Rev. Emily C. Heath
Clergy, United Church of Christ
A few people have asked me, as a clergy person openly in longterm recovery, what my thoughts are on whether Bishop Heather Cook, the Episcopal bishop in Maryland who struck and killed a motorist and who had a history of driving under the influence, should have been serving as a bishop. Here are my thoughts.
First of all, the person we should first be remembering, and whose family we should be lifting up in prayer, is Thomas Palermo, the man who was struck and killed by Bishop Cook, and then left to die in the roadway. Mr. Palermo and his family, including his children, should be our first concern as the church.
But to turn to Bishop Cook, and the discussion of clergy and alcoholism, this is what I can say. In the aftermath of Bishop Cook’s actions, I have seen a number of posts on social media debating whether or not a person with substance abuse issues should have been elevated to bishop. In my mind, most have lacked nuance. Several things need to be taken into account.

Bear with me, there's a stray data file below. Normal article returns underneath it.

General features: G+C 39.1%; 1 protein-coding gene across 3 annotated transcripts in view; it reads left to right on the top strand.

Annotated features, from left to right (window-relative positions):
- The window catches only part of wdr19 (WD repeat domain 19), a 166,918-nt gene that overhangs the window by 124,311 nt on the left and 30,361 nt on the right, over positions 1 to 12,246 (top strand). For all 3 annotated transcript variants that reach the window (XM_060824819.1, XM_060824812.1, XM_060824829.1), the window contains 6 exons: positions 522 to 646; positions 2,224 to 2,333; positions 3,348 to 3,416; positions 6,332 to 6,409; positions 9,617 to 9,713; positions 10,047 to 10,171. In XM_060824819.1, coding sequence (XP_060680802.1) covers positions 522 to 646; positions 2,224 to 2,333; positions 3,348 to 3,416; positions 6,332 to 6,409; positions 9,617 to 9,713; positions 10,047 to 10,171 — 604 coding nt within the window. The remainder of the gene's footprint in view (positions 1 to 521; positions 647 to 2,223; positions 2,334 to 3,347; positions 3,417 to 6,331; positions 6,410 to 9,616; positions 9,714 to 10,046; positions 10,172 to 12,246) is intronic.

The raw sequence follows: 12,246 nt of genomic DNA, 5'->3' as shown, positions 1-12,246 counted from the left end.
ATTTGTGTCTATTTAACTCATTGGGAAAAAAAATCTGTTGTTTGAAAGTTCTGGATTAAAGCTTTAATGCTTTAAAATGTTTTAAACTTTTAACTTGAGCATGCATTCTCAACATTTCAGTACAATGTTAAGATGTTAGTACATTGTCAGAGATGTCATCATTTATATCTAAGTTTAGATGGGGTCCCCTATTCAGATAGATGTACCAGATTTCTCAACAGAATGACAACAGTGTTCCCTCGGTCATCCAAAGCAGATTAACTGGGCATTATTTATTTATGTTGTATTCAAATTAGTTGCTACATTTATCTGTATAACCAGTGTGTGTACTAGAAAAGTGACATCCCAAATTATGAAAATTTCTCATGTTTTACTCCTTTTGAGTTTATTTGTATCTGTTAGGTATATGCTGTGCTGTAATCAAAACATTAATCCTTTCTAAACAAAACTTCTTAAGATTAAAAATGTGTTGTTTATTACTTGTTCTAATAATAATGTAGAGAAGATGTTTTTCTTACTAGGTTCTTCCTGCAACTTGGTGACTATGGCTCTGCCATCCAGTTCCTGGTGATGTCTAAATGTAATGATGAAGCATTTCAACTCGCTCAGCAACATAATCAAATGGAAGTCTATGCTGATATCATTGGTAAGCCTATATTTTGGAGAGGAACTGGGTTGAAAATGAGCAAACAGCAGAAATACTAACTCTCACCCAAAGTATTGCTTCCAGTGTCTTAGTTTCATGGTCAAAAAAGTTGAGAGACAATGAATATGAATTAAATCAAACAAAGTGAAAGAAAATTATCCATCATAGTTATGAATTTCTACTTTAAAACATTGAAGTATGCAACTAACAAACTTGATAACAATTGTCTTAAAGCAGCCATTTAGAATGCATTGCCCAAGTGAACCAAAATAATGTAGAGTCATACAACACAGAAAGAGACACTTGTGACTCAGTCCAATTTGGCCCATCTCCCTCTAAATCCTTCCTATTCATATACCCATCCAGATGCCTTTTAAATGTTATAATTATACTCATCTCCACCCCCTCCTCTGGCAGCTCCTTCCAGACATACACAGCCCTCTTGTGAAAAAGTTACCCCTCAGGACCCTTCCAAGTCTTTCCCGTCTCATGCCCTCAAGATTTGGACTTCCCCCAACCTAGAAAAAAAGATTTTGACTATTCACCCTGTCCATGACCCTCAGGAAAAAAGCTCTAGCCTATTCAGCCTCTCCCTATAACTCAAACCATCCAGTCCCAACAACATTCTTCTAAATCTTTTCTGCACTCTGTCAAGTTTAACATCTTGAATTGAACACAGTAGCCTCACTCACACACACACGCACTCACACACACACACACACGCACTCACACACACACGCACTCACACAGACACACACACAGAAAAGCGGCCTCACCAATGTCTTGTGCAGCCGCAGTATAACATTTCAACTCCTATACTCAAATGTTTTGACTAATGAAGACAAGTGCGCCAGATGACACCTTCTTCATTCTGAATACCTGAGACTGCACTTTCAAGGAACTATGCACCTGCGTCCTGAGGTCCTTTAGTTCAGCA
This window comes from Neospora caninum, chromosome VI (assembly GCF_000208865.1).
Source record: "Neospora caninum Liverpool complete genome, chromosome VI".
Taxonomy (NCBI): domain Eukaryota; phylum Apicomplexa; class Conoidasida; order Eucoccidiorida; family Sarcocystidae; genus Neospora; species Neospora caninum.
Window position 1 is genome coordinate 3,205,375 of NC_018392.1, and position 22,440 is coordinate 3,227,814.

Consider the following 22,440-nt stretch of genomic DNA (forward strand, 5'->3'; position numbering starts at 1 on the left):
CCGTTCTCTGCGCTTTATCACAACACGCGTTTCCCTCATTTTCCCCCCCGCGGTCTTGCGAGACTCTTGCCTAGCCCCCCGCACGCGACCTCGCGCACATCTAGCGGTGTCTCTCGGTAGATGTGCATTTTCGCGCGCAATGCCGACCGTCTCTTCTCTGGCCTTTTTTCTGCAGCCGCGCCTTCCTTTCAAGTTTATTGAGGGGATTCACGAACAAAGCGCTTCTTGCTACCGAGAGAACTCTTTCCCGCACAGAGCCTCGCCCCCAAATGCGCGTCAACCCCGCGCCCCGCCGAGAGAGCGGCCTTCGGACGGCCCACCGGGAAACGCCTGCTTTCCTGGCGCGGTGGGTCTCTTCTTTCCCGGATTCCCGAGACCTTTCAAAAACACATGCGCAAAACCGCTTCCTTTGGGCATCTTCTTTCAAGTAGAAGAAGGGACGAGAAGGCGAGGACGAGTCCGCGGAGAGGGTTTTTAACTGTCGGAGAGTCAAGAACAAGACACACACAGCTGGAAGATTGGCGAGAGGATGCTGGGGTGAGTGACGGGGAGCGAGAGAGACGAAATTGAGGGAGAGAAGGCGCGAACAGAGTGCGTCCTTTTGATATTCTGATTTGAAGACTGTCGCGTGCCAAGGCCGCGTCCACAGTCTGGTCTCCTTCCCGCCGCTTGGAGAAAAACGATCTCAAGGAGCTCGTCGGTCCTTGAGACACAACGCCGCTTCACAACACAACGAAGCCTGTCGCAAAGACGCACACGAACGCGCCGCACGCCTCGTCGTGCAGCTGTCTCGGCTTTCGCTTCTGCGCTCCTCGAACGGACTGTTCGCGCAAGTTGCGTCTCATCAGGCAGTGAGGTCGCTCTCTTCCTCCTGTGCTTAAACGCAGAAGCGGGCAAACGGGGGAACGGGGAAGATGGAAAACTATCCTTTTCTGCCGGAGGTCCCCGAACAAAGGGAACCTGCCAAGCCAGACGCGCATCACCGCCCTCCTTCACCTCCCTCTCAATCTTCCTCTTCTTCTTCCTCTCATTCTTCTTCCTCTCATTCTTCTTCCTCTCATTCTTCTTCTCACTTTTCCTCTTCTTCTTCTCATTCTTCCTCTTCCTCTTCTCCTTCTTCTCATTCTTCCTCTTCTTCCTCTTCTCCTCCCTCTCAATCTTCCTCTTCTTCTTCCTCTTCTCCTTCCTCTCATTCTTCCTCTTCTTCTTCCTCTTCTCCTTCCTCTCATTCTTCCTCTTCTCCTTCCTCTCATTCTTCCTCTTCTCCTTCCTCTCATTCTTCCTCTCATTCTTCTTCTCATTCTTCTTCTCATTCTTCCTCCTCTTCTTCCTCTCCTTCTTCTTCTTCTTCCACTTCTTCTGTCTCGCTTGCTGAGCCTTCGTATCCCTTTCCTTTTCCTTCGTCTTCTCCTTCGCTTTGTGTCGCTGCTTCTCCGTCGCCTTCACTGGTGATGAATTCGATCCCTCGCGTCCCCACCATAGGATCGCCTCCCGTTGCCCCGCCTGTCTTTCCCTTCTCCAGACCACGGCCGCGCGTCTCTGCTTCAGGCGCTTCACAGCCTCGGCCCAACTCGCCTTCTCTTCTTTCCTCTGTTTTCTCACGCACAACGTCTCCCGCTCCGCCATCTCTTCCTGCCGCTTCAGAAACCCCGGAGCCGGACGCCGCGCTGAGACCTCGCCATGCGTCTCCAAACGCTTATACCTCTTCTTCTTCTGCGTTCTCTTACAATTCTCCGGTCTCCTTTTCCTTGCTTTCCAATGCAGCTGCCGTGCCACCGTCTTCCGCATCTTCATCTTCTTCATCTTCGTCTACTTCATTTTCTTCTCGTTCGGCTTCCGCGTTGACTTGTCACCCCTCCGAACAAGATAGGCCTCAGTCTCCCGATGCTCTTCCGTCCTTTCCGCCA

First, there are many clergy persons in recovery from addictions. Second, there are many more who should be in recovery. Third, I don’t know to which group Bishop Cook belonged.
That said, her 2010 DUI charges were particularly disturbing. Many of us in recovery never drove drunk, but the facts of her prior case seem to indicate that substance abuse was indeed a problem. My hope is that when she was charged she saw the need to get sober. My other hope is that the Episcopal Church supported her in that endeavor.
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